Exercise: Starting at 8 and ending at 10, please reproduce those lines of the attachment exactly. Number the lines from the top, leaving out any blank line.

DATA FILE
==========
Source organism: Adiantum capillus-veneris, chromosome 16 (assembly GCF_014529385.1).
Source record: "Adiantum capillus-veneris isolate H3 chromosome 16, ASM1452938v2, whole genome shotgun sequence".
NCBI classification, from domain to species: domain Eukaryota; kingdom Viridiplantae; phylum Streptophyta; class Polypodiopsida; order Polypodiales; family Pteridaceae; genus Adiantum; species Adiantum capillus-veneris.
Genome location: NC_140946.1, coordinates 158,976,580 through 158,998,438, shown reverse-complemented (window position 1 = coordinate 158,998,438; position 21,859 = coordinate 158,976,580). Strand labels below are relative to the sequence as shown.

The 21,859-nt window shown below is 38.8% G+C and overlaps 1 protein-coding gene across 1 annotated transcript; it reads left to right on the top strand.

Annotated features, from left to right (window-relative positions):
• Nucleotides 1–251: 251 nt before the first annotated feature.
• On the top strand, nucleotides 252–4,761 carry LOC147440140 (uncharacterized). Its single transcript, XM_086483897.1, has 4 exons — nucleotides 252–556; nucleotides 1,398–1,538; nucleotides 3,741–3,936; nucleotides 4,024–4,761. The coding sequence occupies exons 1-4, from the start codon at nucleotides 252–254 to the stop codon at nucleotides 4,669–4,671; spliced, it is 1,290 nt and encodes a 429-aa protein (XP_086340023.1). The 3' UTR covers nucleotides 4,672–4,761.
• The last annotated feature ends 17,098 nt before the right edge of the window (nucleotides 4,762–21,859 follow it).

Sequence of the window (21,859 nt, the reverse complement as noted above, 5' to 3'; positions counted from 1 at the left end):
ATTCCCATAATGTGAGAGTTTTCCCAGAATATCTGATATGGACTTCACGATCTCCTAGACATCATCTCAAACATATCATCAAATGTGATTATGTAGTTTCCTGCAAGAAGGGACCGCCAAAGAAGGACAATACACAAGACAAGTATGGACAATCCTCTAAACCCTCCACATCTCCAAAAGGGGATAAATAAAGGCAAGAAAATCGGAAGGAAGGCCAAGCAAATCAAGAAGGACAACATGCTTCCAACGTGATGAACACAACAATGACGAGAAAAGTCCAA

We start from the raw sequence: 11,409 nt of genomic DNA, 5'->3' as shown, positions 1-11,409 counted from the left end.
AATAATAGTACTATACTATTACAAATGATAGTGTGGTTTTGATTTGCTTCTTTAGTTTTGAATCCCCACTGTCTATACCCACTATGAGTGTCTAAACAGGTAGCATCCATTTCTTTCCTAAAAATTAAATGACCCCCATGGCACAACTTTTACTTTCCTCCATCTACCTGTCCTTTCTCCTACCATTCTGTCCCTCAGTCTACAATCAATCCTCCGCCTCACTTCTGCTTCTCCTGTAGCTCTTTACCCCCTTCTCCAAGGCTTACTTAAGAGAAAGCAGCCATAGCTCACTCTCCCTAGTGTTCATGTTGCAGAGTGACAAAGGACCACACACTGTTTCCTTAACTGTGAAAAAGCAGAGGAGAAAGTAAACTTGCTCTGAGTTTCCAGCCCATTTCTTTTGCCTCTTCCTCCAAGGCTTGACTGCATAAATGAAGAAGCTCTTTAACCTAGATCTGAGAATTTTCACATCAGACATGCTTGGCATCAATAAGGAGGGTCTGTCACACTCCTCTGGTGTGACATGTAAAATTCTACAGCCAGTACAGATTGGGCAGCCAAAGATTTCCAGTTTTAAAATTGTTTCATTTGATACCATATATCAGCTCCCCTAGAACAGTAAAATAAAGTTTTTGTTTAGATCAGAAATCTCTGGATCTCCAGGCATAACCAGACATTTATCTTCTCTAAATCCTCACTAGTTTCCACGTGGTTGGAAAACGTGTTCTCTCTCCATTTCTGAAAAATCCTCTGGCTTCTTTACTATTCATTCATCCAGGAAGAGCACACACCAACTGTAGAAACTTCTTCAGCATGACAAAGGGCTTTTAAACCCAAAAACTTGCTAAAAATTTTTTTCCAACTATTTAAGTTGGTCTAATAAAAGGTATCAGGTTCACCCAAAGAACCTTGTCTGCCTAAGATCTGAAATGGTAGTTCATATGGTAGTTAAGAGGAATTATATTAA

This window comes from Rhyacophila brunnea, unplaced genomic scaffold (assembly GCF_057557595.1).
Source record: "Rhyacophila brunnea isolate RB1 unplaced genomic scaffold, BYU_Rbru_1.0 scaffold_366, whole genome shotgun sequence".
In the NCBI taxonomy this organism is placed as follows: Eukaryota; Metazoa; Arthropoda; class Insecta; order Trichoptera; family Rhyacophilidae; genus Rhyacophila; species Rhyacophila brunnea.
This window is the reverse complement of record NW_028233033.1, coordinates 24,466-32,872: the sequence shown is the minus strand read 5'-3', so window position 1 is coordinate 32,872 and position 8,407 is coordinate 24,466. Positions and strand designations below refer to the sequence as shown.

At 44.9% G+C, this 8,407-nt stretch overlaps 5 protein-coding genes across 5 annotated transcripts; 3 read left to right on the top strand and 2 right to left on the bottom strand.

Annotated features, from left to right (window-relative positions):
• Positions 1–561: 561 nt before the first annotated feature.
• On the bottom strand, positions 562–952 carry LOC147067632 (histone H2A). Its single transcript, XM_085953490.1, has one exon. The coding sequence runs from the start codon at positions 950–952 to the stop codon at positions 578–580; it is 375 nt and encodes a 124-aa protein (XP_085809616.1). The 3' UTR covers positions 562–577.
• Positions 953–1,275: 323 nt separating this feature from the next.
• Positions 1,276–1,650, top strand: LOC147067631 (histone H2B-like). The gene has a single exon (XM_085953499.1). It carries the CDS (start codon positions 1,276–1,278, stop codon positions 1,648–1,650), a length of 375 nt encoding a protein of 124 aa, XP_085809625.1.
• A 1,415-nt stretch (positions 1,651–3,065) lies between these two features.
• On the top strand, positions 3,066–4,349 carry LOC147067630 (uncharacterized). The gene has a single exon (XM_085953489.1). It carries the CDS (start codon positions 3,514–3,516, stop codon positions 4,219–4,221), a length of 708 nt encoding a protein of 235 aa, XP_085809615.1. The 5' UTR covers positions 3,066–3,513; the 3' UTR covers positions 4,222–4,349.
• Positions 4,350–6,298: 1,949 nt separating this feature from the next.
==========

• On the top strand, nucleotides 252–4,761 carry LOC147440140 (uncharacterized). Its single transcript, XM_086483897.1, has 4 exons — nucleotides 252–556; nucleotides 1,398–1,538; nucleotides 3,741–3,936; nucleotides 4,024–4,761. The coding sequence occupies exons 1-4, from the start codon at nucleotides 252–254 to the stop codon at nucleotides 4,669–4,671; spliced, it is 1,290 nt and encodes a 429-aa protein (XP_086340023.1). The 3' UTR covers nucleotides 4,672–4,761.
• The last annotated feature ends 17,098 nt before the right edge of the window (nucleotides 4,762–21,859 follow it).

Sequence of the window (21,859 nt, the reverse complement as noted above, 5' to 3'; positions counted from 1 at the left end):